BAE Systems to cut 2,000 jobs
Friday again already, where are the weeks going? Christmas will be here before we know it. As it is Friday it means it is time for another blog post. This week we are looking at a news headline which was released earlier this week, that BAE Systems are cutting a large number of jobs across the UK.
It was announced earlier this week that BAE Systems are planning to cut almost 2,000 jobs in the military, maritime and intelligence services, with its air business being mostly affected. The positions will be cut from a number of locations throughout the UK, including 400 in Brough, 230 at RAF Marham, 15 at RAF Leeming, 340 in the Portsmouth and Solent region, and 180 in London, Guildford and other locations. 750 positions will also be cut where parts of the Eurofighter Typhoon are manufactured in Lancashire. The Typhoon jet orders have slowed down due to the competition from the new F-35 and the US F-16, and the Typhoon jet has attracted less orders than the rival Rafale which was built by Dassault Aviation, striking deals with Egypt and Qatar. Positions such as support roles at Marham and Leeming will be affected as the RAF Tornado comes to an end and the squadrons will be retiring by 2019.
Steve Turner, the Unite assistant general secretary stated: “These planned job cuts will not only undermine Britain’s sovereign defence capability, but devastate communities across the UK who rely on these skilled jobs and the hope of a decent future they give to future generations”. BAE Systems employs a total of 34,600 people in the UK, therefore cutting 2,000 jobs is almost 6% of employees, which will affect a large amount of people across the whole of the UK including current employees and potential future employees training up to work in this area.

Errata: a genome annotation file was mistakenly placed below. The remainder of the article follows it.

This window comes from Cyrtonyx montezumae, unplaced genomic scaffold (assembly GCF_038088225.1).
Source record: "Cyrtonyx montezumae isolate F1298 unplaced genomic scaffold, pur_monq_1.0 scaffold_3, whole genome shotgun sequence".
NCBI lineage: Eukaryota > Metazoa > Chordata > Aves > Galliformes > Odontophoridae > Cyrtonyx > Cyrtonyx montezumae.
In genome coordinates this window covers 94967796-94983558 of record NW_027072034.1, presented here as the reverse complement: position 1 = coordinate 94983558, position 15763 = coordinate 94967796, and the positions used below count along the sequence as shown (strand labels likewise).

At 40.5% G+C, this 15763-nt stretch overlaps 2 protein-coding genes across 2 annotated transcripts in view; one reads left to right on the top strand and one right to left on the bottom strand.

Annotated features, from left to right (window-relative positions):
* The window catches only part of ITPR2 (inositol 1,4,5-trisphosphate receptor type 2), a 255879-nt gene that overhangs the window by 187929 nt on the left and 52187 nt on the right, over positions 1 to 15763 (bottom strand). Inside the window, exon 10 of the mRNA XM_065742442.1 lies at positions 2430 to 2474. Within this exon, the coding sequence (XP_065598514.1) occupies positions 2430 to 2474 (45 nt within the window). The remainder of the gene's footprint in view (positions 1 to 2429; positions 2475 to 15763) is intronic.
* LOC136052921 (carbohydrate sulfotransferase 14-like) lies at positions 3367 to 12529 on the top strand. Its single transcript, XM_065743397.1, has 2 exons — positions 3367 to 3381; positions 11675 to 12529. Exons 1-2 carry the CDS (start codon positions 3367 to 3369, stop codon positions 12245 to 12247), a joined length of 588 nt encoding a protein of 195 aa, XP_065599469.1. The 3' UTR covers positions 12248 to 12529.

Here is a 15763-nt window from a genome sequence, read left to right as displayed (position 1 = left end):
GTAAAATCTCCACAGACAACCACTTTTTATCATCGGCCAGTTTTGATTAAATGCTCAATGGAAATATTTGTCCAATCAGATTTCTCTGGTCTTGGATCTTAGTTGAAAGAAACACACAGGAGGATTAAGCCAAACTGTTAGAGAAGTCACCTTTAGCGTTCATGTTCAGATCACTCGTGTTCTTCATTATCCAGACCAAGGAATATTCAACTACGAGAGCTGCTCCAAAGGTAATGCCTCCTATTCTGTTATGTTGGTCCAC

There have been questions, whether the cuts have been down to the UK Defence spending decisions and Unions have criticised the government for buying more military equipment from the US. The MoD will face a large budget hole after it was reported they miscalculated the cost of the Trident nuclear programme and the purchase of F-35s from the US. Claire Perry, the minister at the Department for Business, Energy and Industrial Strategy when speaking in parliament said: “BAE’s changes were ‘not related to any UK defence spending decisions’ but a result of internal restructuring and normal business practice”. She has said the government is working with BAE to minimise the compulsory redundancies and to help secure more orders from abroad. The newly appointed CEO of BAE Systems, Charles Woodburn, stated: “The organisational changes we announced accelerate our evolution to a more streamlined, de-layered organisation, with a sharper competitive edge and a renewed focus on technology”.
What do you think of the situation? Do you think the cuts will be worthwhile? Or have they made an error? Drop us a comment below and let us know your thoughts.
Have a great weekend.